“The writing of a novel is taking life as it already exists, not to report it but to make an object, toward the end that the finished work might contain this life inside it and offer it to the reader. The essence will not be, of course, the same thing as the raw material; it is not even of the
same family of things. The novel is something that never was before and will not be again.”
– Eudora Welty, WD
First Draft- two words that are capable of sending shivers down an author’s spine. Any author will tell you that writing takes time and effort. Once you have brainstormed an idea and are ready to bring it to life, you must decide upon a deadline and create an outline. Once you pen down your imagination, you aim for flawless articulation, punctuation, rhythm, and description. You try to sound as perfect as possible. However, this can be frightening as you will be stuck repetitively writing and editing the first draft or even the opening sentence.
Let’s establish some rules to help you through writing the first draft.
What is the first draft?
The first draft is an imperfect, unfinished version of your manuscript that includes the critical plot points you need to connect coherently. Ensuring your story’s fundamental elements are included and the plot is well outlined is essential (with no story-breaking holes). The first draft can help determine whether your characters have enough backstory and an engaging roadmap. The first draft ultimately acts as a blueprint to follow as you direct your narrative toward your final draft.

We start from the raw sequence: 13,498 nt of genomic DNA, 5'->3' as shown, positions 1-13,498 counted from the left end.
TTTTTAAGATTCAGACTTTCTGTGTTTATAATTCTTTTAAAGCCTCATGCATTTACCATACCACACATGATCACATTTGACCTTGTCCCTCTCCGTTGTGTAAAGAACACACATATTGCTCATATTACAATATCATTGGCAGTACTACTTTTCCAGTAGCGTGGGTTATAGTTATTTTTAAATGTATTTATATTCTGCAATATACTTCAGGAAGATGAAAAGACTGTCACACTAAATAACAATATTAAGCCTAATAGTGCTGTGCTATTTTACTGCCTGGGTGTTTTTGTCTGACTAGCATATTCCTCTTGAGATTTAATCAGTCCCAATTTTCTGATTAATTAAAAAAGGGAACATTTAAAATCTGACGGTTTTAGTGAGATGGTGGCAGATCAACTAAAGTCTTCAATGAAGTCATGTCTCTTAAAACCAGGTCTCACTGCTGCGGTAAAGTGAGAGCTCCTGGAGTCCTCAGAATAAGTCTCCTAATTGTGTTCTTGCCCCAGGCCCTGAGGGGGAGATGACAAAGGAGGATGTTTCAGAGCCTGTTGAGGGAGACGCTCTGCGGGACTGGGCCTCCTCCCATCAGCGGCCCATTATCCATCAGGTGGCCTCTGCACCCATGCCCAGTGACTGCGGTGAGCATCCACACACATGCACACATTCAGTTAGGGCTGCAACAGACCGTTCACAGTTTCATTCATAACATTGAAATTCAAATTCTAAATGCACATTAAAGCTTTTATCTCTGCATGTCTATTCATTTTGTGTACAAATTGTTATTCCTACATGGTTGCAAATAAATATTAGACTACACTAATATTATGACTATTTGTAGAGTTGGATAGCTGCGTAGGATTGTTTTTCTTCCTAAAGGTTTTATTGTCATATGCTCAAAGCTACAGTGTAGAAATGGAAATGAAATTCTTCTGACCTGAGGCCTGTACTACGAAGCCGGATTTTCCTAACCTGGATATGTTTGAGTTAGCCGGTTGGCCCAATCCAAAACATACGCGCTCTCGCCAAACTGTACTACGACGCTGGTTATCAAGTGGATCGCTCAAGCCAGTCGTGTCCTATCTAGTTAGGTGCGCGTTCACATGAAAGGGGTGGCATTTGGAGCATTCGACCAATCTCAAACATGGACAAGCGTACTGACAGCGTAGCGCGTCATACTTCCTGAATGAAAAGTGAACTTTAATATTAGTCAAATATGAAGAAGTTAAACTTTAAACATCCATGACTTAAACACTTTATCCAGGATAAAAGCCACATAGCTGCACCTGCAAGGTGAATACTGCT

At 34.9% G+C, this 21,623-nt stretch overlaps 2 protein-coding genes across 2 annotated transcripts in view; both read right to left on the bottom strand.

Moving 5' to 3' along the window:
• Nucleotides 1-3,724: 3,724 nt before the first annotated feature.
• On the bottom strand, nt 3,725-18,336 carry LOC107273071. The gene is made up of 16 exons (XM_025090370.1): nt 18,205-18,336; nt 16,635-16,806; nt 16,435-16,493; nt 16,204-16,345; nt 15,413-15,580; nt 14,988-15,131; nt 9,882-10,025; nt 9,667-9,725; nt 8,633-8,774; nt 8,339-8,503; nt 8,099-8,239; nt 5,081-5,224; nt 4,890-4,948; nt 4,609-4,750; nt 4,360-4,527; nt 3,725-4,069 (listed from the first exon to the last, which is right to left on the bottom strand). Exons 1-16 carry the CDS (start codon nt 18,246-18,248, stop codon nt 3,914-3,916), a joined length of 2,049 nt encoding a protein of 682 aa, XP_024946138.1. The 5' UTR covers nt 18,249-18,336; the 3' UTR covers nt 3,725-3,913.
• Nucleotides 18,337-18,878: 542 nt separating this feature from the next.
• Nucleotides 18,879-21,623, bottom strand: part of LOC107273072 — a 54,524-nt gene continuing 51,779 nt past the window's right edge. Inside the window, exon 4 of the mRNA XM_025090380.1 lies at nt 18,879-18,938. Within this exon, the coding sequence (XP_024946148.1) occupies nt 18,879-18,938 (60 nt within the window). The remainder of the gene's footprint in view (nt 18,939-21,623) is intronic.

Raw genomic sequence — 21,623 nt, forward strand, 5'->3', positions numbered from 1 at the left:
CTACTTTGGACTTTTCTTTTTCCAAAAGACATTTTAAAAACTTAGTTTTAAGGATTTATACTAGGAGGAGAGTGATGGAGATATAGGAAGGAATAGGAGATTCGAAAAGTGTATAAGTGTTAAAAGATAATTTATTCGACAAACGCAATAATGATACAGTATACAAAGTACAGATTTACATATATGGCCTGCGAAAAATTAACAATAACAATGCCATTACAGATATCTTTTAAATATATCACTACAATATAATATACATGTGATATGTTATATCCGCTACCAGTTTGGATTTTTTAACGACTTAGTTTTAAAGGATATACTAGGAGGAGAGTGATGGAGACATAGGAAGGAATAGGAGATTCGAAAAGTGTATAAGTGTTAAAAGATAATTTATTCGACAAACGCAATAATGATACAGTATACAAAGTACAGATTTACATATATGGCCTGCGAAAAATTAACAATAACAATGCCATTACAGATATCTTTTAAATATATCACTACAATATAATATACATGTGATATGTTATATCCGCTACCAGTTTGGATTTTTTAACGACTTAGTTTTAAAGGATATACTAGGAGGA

First drafts allow you to get your story on paper quickly. Its goal is to facilitate the loose organisation of your thoughts so that you can write them down before adding more information later. A first draft is a vital step in the writing process that can help you envision your book as a whole.
How to write the first draft?
Although every writer has a unique writing process, there are a few things you can do to make starting your novel’s first draft less challenging:
Establish a goal.
Without getting bogged down in the details of word choice and sentence structure, you want to summarise the essential ideas of your story rapidly. You become more ambitious with your time and squander less of it, dallying around trivial minutiae if you set deadlines for finishing particular exercises or portions. Commit to completing a specific number of pages or writing for a certain number of hours each day. A writing schedule will ensure consistency, preventing you from losing steam and falling behind on your writing.
Write the outline.
Prewriting, which can involve completing writing exercises or prompts, is beneficial for getting started. Freewriting, for instance, enables writers to write freely and quickly without having to adhere to a set format, which helps ignite creativity when experiencing writer’s block.
Allow the flow of ideas.
A first draft is where your wildest ideas come out. Don’t be afraid to change topics or points of view, and don’t be scared to consider concepts that might be worthwhile. There’s no need to be embarrassed about what you write because this part of your work is solely intended for your own eyes.
Prewriting includes the process of outlining, which is where you begin to create the basic framework for your scenes. Before you put your novel together, lay out all the components to obtain the most precise idea of how to put it together and identify which parts are lacking (and which are useless).
Put editing aside
Don’t bother about punctuation, writing whole sentences, or grammar blunders like passive voice or inconsistent tenses when you’re spitting out plot elements; leave the entire editing process behind. What you write in your rough draft is private to you and your vision as long as you get your ideas down in a form that makes sense. Succinct sentences can be a concern in your second or third versions.
Start where you want